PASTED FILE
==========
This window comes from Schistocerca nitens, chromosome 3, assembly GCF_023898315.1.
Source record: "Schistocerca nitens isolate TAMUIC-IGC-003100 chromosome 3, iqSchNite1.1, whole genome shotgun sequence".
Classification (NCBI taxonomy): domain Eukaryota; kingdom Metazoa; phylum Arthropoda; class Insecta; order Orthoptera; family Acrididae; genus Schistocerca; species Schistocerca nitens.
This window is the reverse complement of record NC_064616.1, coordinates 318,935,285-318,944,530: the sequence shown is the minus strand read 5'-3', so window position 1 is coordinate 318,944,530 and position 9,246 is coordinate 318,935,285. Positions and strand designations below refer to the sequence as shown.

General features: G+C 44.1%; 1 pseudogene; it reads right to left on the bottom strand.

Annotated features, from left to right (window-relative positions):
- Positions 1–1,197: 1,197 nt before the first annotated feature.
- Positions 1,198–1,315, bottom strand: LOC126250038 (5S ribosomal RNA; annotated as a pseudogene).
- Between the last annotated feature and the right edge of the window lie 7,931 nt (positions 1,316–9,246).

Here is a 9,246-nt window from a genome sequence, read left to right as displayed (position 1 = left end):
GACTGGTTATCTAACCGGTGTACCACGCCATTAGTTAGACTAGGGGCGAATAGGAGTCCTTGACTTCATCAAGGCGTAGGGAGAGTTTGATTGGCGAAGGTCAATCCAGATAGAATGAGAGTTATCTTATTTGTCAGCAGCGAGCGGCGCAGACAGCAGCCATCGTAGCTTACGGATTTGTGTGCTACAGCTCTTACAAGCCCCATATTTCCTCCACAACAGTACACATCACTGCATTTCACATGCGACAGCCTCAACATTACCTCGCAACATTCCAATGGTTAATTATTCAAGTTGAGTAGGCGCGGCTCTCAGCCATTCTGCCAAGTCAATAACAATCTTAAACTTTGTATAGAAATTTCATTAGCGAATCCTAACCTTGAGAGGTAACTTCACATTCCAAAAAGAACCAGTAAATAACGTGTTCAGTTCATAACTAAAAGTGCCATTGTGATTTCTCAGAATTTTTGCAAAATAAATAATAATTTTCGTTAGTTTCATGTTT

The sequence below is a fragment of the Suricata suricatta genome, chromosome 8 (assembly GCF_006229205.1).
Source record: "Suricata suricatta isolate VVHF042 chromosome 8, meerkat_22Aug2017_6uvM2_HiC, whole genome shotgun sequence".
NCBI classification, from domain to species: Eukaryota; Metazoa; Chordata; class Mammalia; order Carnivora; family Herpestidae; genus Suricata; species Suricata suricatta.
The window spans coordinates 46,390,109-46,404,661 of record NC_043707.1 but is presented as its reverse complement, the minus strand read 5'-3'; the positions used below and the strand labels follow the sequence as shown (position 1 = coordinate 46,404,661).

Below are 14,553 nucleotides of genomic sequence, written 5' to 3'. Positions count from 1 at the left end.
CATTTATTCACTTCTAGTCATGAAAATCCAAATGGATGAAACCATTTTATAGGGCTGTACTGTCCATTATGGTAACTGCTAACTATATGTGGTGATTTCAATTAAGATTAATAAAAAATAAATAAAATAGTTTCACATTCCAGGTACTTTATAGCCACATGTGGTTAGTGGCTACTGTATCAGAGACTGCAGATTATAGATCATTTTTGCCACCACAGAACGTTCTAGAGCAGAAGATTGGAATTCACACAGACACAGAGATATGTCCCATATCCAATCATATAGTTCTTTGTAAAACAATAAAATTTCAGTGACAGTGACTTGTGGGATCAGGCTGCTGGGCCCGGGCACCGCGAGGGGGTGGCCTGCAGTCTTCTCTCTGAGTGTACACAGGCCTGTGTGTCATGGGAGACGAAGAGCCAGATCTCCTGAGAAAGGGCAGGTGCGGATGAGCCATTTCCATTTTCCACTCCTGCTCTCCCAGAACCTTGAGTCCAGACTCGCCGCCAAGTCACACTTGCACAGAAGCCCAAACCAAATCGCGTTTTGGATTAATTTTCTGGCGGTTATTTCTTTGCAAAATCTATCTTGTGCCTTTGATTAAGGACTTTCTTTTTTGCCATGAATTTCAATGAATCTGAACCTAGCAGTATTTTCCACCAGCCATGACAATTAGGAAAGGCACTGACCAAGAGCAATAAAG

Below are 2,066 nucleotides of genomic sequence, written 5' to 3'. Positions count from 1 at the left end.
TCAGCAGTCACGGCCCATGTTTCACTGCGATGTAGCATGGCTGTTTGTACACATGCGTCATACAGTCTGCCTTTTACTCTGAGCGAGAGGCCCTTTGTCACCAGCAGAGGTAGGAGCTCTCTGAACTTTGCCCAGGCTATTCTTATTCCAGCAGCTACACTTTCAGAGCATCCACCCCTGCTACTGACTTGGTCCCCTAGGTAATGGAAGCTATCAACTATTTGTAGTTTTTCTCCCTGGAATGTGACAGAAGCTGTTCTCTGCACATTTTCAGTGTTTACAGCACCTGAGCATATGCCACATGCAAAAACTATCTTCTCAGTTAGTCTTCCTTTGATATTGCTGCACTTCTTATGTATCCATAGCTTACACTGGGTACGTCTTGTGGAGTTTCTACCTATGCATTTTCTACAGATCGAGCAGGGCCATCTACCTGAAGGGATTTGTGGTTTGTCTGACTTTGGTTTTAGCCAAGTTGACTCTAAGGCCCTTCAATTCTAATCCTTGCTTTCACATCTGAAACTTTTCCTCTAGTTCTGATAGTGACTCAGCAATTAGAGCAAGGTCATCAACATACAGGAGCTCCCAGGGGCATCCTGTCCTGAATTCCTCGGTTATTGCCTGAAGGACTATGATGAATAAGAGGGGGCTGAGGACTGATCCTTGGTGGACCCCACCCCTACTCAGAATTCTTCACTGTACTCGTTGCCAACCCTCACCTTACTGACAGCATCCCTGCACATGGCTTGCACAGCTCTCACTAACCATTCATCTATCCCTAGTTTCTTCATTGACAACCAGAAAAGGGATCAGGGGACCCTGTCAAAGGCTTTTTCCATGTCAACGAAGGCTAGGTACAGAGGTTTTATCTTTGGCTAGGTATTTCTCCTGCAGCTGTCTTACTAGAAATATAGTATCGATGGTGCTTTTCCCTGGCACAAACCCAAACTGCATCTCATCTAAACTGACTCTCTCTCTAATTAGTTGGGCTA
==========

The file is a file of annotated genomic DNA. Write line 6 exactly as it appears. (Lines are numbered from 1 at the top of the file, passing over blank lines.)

Annotated features, from left to right (window-relative positions):